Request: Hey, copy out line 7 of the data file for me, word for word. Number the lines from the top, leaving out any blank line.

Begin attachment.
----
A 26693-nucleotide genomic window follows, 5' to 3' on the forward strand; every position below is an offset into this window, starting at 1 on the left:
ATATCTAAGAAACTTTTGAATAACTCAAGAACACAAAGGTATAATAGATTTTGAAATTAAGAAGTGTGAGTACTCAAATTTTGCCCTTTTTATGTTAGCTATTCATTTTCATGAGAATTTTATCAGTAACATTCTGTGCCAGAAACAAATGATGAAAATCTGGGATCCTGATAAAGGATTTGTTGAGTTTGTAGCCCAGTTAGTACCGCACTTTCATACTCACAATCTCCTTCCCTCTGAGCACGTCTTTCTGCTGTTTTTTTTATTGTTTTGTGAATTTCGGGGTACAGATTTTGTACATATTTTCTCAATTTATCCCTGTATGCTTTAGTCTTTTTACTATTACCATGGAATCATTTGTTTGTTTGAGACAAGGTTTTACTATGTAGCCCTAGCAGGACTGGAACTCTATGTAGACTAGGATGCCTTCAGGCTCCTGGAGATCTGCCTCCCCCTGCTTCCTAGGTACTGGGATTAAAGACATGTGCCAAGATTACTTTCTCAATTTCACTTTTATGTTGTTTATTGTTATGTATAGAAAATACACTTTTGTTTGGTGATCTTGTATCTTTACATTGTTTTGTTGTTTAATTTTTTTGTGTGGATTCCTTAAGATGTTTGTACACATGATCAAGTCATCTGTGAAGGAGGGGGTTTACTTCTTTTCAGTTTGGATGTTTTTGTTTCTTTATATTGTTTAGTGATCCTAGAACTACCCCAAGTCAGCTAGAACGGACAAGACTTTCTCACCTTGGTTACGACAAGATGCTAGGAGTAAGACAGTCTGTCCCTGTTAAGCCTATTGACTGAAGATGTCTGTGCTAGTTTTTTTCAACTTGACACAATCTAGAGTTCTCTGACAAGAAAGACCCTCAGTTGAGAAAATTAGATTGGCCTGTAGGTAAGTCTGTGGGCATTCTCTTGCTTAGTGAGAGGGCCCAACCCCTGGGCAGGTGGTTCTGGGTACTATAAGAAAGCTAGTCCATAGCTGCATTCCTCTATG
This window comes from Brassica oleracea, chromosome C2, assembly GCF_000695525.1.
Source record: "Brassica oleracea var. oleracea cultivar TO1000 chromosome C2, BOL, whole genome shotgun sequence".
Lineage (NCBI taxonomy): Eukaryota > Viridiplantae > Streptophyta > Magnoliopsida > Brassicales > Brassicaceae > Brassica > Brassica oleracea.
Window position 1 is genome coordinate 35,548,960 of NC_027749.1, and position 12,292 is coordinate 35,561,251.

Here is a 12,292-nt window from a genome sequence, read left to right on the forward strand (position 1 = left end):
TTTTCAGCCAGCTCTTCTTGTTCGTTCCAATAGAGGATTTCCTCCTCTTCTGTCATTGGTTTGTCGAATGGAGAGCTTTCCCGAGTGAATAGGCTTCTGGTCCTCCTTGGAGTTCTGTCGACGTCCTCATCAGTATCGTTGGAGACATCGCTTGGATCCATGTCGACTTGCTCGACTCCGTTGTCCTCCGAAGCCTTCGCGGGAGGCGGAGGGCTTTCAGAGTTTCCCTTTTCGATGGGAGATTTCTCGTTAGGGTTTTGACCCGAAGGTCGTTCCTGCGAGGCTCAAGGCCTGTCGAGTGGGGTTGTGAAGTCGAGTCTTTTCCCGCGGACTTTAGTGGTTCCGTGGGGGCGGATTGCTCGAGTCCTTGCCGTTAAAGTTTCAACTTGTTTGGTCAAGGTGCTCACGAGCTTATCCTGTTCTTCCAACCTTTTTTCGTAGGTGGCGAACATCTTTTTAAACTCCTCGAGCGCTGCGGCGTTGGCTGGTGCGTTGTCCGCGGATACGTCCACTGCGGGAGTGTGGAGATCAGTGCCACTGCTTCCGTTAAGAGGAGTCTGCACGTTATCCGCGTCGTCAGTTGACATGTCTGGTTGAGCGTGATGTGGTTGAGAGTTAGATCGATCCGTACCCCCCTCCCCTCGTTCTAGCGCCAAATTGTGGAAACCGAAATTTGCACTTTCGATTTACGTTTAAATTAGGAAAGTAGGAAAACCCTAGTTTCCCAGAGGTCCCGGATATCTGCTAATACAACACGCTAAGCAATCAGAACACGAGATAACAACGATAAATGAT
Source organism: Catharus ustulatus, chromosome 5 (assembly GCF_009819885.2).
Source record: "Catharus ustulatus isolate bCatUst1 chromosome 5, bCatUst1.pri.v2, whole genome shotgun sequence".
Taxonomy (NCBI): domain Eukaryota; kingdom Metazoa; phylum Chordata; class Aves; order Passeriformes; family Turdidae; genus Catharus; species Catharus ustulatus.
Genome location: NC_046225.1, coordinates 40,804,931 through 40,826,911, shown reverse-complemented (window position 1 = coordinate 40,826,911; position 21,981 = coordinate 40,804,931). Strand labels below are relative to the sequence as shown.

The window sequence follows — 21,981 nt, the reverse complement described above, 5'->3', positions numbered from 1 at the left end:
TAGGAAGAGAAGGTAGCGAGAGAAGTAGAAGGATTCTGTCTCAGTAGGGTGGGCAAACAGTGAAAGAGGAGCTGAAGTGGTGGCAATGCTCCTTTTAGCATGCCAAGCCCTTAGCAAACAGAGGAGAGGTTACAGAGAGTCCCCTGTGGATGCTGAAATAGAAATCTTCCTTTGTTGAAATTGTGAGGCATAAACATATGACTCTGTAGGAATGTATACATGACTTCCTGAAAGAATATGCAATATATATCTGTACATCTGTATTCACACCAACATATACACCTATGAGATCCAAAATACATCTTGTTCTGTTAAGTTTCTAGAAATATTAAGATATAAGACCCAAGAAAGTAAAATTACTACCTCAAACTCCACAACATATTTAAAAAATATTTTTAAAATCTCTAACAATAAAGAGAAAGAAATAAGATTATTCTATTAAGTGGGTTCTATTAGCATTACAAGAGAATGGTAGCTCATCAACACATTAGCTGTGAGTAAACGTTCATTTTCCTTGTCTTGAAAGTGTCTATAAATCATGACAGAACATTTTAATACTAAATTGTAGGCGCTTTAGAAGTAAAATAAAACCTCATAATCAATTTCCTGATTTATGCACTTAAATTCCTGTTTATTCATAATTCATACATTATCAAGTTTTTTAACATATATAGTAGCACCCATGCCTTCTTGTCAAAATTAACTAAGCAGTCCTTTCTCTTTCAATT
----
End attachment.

Here is a 12,292-nt window from a genome sequence, read left to right on the forward strand (position 1 = left end):